In May 2009, the House of Representatives passed changes to the CPRS Bill 2009 ostensibly in response to feedback from stakeholders and as a result of the global recession, including amendments dealing with forestry.
This article takes a short look at some of the forestry amendments.
Scheme in a nutshell
The CPRS as it is currently proposed establishes a mechanism whereby eligible reforestation projects can participate in the CPRS and earn Australian Emissions Units (AEU). There are a number of steps which need to be satisfied in order to participate in the CPRS:
an entity must have an exclusive, enforceable right to forest carbon. The Bill sets out the criteria required to establish the exclusive enforceable rights. In general terms, the Bill picks up the provisions of the various State-based carbon rights creation and registration schemes, so that a carbon right which is a legal creature in a State jurisdiction will be a relevant carbon right for the purposes of the CPRS;
an entity will need to apply for and be recognised as a reforestation entity;
once accredited as a reforestation entity, the entity must include its forest in the CPRS. The forest will need to satisfy the requirements of the Kyoto Protocol, and may then be declared an eligible reforestation project.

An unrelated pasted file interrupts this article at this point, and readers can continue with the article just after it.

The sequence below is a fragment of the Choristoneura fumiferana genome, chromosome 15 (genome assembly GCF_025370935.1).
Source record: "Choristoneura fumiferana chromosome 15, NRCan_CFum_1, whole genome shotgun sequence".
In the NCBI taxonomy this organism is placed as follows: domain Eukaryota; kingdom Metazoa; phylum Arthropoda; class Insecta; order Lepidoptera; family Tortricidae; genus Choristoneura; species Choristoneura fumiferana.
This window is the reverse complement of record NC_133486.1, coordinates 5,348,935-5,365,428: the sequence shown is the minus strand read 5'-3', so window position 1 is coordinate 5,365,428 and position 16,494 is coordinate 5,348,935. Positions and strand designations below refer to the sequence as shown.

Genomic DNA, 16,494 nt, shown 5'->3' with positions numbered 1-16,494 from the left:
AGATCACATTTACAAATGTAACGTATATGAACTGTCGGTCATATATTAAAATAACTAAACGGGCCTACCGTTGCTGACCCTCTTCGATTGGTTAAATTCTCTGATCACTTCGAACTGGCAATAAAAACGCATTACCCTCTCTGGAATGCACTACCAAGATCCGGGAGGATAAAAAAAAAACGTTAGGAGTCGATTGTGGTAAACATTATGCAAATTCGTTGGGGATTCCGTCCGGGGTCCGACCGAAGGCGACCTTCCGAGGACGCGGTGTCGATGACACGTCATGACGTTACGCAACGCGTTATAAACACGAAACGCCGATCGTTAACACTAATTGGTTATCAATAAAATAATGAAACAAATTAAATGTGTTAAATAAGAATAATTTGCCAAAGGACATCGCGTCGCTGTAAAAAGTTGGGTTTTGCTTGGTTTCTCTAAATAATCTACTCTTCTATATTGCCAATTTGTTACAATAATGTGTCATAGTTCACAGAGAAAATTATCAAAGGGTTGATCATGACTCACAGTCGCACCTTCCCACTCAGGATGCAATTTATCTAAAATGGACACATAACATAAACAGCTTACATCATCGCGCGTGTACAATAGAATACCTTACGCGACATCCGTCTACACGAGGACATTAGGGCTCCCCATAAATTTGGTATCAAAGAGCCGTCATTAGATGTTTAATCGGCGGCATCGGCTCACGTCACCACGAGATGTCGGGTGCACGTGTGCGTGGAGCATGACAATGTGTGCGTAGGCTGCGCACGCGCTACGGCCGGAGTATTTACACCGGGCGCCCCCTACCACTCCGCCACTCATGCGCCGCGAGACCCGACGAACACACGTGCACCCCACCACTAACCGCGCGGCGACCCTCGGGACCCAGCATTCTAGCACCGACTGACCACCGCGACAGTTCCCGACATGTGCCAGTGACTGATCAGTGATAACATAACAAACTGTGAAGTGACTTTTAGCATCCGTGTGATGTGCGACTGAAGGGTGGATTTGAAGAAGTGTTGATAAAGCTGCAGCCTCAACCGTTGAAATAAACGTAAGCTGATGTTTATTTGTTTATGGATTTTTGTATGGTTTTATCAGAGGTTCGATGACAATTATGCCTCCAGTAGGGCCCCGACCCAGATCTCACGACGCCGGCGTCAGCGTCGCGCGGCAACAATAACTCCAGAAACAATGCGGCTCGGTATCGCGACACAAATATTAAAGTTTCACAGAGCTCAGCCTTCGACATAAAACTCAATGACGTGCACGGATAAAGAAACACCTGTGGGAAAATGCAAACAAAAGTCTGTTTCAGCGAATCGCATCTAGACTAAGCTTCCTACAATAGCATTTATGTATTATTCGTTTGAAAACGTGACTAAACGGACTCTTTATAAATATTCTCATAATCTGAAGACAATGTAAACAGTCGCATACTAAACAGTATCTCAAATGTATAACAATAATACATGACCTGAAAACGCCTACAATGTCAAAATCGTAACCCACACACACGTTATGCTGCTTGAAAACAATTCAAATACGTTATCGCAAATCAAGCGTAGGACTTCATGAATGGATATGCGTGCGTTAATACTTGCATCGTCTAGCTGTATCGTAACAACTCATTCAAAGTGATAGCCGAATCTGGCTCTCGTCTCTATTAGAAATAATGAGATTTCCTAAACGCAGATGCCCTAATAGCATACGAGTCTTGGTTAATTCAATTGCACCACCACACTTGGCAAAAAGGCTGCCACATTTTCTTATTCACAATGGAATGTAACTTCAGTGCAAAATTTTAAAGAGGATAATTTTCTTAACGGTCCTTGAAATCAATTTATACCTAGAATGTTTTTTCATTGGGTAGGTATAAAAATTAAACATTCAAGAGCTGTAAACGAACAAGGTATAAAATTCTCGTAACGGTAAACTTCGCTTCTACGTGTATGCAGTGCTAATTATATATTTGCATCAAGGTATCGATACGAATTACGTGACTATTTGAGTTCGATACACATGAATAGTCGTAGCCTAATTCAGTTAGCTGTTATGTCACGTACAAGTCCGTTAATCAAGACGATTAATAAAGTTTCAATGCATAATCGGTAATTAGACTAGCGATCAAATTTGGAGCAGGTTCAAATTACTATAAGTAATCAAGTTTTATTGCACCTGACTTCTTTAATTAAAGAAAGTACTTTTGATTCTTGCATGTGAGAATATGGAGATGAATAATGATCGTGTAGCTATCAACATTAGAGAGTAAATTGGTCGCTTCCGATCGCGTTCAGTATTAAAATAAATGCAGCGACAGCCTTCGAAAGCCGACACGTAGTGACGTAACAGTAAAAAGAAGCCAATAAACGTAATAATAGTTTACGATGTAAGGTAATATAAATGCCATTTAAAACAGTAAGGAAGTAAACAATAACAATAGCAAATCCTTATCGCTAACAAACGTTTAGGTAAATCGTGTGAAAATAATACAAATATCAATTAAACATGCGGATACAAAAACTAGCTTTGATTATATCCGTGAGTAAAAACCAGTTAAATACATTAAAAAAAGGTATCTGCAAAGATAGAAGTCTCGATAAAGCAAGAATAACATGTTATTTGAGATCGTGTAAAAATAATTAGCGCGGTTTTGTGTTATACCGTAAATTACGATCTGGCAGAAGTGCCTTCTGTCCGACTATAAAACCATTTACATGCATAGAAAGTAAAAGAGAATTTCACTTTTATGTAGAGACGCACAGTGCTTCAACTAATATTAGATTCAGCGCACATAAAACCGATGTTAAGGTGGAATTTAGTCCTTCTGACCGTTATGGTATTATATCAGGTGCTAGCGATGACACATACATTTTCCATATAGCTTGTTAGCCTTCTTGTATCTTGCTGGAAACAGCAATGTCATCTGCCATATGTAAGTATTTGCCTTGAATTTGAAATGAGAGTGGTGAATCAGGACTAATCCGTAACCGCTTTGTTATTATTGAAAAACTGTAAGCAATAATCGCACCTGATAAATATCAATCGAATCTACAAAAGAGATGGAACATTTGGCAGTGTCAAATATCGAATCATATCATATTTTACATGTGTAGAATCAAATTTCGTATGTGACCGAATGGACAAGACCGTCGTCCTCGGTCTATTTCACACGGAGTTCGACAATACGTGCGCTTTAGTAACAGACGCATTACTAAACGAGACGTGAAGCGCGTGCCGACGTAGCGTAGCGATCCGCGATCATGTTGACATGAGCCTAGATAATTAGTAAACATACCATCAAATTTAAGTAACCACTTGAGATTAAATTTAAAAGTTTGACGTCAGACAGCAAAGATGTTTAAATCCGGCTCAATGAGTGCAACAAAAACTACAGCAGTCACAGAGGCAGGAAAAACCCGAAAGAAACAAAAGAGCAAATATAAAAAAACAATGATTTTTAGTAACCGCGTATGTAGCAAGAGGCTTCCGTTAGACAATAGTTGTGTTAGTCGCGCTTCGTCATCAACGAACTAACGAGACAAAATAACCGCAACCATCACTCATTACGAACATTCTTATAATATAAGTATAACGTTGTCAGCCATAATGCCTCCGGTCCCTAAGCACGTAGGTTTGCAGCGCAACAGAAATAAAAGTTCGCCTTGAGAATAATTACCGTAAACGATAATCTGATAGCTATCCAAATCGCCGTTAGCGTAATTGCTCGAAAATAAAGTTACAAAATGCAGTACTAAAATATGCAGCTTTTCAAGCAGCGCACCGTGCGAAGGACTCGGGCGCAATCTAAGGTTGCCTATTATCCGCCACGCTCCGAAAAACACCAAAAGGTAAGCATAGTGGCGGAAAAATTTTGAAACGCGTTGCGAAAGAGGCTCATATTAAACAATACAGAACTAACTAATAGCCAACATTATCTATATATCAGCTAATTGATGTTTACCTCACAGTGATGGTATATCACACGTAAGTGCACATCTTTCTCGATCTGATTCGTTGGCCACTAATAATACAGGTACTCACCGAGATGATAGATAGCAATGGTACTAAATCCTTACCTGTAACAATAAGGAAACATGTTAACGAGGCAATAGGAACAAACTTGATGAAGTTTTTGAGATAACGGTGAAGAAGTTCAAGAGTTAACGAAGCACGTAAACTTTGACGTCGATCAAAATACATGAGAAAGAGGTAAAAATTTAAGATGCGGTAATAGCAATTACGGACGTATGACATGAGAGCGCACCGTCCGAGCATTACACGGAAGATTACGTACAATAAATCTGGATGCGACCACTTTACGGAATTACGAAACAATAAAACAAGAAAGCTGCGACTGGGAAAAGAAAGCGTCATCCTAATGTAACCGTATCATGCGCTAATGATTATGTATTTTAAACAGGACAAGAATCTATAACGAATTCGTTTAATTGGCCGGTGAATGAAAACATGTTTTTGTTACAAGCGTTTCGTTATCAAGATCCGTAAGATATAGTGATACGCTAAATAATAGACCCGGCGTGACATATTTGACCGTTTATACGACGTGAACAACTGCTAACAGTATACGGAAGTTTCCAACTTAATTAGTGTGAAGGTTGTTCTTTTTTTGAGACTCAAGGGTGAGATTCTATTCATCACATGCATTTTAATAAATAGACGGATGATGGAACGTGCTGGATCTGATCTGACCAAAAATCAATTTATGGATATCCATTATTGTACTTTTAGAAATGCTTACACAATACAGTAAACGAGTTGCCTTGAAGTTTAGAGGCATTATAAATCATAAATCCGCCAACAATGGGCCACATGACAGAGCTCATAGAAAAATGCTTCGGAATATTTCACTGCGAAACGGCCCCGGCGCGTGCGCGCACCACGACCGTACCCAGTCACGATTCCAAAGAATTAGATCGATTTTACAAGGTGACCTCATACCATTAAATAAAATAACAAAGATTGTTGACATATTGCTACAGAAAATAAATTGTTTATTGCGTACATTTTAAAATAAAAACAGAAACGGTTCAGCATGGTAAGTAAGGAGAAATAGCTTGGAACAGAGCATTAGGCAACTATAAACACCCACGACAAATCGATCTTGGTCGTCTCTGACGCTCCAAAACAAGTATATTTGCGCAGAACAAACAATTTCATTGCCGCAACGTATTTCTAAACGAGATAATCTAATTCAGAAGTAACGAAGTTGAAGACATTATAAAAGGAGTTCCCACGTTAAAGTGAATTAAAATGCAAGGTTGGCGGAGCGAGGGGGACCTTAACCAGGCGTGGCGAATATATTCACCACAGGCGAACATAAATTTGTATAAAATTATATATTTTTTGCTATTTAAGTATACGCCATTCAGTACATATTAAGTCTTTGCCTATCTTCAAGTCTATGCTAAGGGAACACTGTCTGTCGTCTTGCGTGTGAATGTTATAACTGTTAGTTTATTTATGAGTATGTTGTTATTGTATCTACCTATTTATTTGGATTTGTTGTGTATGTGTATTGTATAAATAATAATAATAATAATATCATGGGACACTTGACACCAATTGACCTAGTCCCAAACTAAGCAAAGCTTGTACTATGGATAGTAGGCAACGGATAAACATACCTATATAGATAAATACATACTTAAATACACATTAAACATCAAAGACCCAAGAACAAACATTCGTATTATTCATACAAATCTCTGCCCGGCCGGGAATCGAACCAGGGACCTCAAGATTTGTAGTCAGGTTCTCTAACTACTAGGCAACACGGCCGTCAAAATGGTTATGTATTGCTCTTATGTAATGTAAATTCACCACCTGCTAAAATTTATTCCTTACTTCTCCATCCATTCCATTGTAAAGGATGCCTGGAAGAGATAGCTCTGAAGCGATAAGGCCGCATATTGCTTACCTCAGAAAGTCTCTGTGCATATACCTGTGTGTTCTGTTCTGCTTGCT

Once the forest is declared to be a reforestation project, it may participate in the CPRS.
There are a number of other elements of regulation for a reforestation project established by the CPRS, but this article will focus on three significant amendments to the way forests are treated as a result of the recent changes to the Bill.
Under the original CPRS Bill a reforestation project had to be confined to a single land title. This resulted in significant concern from stakeholders given that most large-scale commercial forestry projects would include multiple land titles. Further, there would always be the potential for subdivision of a single title at a later point in time. The compliance implications (including multiple reporting) caused by multiple titles was said to be a disincentive to participating in the CPRS.
The Bill has now been amended to allow reforestation projects over multiple land titles. The summary produced by the Department of Climate Change in relation to the Bill suggests that this will allow larger entities to manage forests across different geographical locations in order to reduce some sorts of risk, for example, from natural events such as fire.
There are also likely to be significant administrative benefits, enabling participation in the scheme to be defined by reference to landholders rather than lot boundaries
Transfer scheme liabilities
Under the initial version of the CPRS Bill, the person who held the carbon sequestration right for the reforestation project also held the liability to comply with the CPRS, including reporting and relinquishment obligations (relinquishment obligations arise, for example, when forests for which AEUs have been issued are cleared without being replaced).